We will do the same with our political power. We will call a plebiscite or vote of the people to decide whether we shall establish a Nation of North American Africans or not. How in the hell can we call ourselves citizens in a land where we must continually renew the Voting Rights Act? And do American citizens get shot down like dogs by the police? Do American citizens kill each other at the drop of a hat? Are American citizens crowded into prisons and jails for being drug addicted and mentally ill, the so-called dual diagnosed? Imagine, true American citizens (whites) who robbed the poor of their basic wealth, i.e., home ownership, to the tune of trillions of dollars, have served no jail or prison time. The only white man serving time is Bernie Maddof and only because he robbed the rich!
    --Marvin X/Nazzam Al Sudan El Muhajir

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    MARCH 31, 2015

    MAY 22, 2015

    JUNE 5,6,7, 2015

    JUNE 13, 2015

    MARCH 31, 2015

    MAY 22, 2015

    JUNE 5,6,7, 2015

    JUNE 13, 2015

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      February, 1973

    Note: This interview by Marvin X with Prime Minister Forbes Burnham appeared in Black Scholar and Muhammad Speaks Newspaper. Of course, Burnham turned out to be a rat who engineered the assassination of Dr. Walter Rodney and allowed Rev. Jim Jones to commit mass murder on his watch. He was America's choice for a Black Power government rather than a Marxist one in South America. 



    A left-stapled magazine containing 64 internal pages. Special issue on Pan-Africanism (III) - The Caribbean Featuring First-Hand Reports on The Cuban Revolution. The contents are: The Cuban Revolution: Lessons for the Third World by Robert Chrisman and Robert L. Allen; Jamaica: The Myth of Economic Development and Racial Tranquility by Horace Campbell; A Conversation with Forbes Burnham (Interview by Marvin X); The Impact of the African on the New World - A Reappraisal by John Henrik Clarke; Marxism-Leninism and Nkrumahism by Stokely Carmichael; "We are all Babylonians" - Afro-Americans in Africa by Ron Finney; The Black Scholar Interviews: A Black Expatriate in Cuba (who wished his name to remain anonymous); Book Review; Special Feature: A Report on the [Marcus] Garvey Seminar. Covers lightly age-browned, lightly worn, lightly rubbed. Bookseller Inventory # 008290

    The Julian Mayfield Papers, New York Public Library Archives, 1949-1984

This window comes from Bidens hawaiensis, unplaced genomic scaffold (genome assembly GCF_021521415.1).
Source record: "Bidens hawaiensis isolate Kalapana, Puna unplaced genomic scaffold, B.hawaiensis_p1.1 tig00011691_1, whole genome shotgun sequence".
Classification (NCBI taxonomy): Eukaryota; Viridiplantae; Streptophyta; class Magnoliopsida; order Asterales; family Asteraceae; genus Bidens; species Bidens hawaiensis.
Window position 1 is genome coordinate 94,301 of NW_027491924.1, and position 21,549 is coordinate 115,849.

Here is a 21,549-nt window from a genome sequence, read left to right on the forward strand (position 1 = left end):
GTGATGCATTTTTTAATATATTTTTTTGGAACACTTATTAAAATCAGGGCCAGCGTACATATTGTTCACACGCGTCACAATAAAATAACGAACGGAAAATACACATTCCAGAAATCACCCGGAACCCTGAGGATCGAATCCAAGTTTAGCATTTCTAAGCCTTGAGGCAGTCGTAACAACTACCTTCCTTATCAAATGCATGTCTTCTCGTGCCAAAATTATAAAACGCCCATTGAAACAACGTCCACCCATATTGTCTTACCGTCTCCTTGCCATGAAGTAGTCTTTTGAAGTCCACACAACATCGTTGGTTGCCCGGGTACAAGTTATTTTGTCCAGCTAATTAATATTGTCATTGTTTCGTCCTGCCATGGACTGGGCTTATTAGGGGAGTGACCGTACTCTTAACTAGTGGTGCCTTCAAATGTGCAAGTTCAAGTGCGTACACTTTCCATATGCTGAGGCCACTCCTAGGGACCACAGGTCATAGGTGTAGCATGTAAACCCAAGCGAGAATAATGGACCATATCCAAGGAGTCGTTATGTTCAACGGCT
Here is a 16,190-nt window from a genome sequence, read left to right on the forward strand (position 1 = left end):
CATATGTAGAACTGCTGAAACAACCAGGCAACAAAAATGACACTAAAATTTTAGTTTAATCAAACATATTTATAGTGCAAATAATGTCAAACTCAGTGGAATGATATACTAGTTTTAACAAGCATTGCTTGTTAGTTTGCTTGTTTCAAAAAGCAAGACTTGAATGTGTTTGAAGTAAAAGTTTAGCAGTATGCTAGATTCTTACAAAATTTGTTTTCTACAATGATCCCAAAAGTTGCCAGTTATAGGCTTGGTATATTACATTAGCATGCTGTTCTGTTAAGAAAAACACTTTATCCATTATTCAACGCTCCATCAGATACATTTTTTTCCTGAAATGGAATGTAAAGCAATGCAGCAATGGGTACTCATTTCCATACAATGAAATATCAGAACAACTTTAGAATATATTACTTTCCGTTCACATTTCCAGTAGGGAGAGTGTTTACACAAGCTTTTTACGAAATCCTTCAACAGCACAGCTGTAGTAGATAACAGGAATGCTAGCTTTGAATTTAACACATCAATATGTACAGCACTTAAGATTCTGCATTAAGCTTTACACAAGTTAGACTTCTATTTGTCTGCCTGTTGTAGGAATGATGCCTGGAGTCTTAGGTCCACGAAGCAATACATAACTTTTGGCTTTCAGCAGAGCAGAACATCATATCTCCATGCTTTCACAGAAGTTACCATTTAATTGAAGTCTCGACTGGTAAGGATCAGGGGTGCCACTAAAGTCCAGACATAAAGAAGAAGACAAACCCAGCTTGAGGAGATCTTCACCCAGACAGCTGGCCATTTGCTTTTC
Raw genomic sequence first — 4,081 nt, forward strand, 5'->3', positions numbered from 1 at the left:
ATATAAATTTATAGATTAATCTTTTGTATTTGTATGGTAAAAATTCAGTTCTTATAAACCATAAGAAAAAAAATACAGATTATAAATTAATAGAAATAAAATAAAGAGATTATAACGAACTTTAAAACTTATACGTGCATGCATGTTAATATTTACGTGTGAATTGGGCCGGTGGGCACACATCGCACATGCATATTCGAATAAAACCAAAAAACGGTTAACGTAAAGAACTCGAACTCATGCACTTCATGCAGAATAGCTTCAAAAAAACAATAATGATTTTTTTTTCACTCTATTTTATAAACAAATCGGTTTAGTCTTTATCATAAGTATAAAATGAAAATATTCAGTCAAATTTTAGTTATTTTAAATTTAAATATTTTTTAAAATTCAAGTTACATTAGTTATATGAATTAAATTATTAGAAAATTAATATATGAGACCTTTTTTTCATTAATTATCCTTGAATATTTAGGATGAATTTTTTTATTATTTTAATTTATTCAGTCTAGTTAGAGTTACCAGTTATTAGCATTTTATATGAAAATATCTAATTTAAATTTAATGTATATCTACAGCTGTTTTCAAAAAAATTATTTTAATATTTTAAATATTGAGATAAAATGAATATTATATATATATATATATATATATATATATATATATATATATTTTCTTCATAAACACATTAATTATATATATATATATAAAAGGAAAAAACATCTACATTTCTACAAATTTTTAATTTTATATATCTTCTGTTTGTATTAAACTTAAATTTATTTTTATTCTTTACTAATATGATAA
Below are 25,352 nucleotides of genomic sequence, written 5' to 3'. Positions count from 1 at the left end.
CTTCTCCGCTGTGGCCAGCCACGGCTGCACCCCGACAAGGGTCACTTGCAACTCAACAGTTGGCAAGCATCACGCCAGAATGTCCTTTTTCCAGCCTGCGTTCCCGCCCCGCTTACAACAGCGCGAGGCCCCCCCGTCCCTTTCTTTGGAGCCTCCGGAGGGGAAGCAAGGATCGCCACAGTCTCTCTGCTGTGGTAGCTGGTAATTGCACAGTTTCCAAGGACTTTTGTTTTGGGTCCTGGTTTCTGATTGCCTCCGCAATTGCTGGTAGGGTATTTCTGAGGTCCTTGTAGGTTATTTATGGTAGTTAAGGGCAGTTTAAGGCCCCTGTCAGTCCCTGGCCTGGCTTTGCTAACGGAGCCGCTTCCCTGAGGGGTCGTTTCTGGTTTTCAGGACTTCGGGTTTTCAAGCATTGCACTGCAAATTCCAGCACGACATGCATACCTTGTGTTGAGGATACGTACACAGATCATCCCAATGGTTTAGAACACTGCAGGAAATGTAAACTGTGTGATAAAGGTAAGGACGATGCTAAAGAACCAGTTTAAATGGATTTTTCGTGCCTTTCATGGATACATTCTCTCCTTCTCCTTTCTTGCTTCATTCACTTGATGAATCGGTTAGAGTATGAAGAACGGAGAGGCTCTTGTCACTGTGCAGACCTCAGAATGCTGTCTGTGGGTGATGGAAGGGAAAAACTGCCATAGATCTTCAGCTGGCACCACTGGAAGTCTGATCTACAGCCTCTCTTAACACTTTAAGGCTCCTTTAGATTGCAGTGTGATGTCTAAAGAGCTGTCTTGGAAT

McDavid file consists of memoranda and draft letters written by Mayfield for McDavid's signature dealing with a broad range of issues, including Guyana's participation in the Sixth Pan-Africanist Congress in Dar-es-Salaam in 1974, parliamentary opposition to black American expatriates in Guyana, tensions between blacks and Asians, Guyana's communication needs, and possible attempts to overthrow the Burnham government. The Burnham file relates in part to film projects on the Carifesta Festival (1972) and a Nonaligned Conference in Guyana (1973), to a plan to attract professional black Americans to Guyana, and to secure friendlier coverage of Guyana in the black press in the United States. Included are letters from Marvin X of Muhammad Speaks and the text of an interview he conducted with Burnham, and a draft “Public Relations Programme for National Unity” prepared by Mayfield, to combat racial polarization and neutralize Eusi Kwayana's opposition to Burnham.


    The Black Scholar
    Vol. 4, No. 5, PAN-AFRICANISM (III) THE CARIBBEAN (February 1973), pp. 24-31
    Published by: Paradigm Publishers
    Article Stable URL:

     Page 24 of The Black Scholar, Vol. 4, No. 5, PAN-AFRICANISM (III) THE CARIBBEAN, February 1973

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    James Rhodes, son of Nefertiti Jackmon and Eric Rhodes, faces the cameras at a track meet in Houston, TX. He described the suburban neighborhood where he lives with his father  as, "The place where dreams die." The young man will be departing for college soon. Nefertiti, his mother and oldest daughter of Marvin X, is satisfied she gave her son  a significant dose of African and spiritual consciousness.

    Nefertiti urges her father to pass the baton at the BAM 50th Anniversary Celebration, Laney College. They participated on the panel BAM/Black Power Babies, an inter-generational discussion.

    Two grandsons of Marvin X, left to right, Jah Amiel and James,  participating in the Physical wellness boot camp at the Black Arts Movement 50th Anniversary Celebration at Oakland's Laney College, Feb. 7, 2015. 

    Marvin X meets the press in Philly at the Black Power Babies Discussion,
    produced by daughter Muhammida El Muhajir and radio station WURD.

    Mrs. Lomax-Reese, owner of Philly radio station, WURD, MX, Muhammida and Mrs. Amina Baraka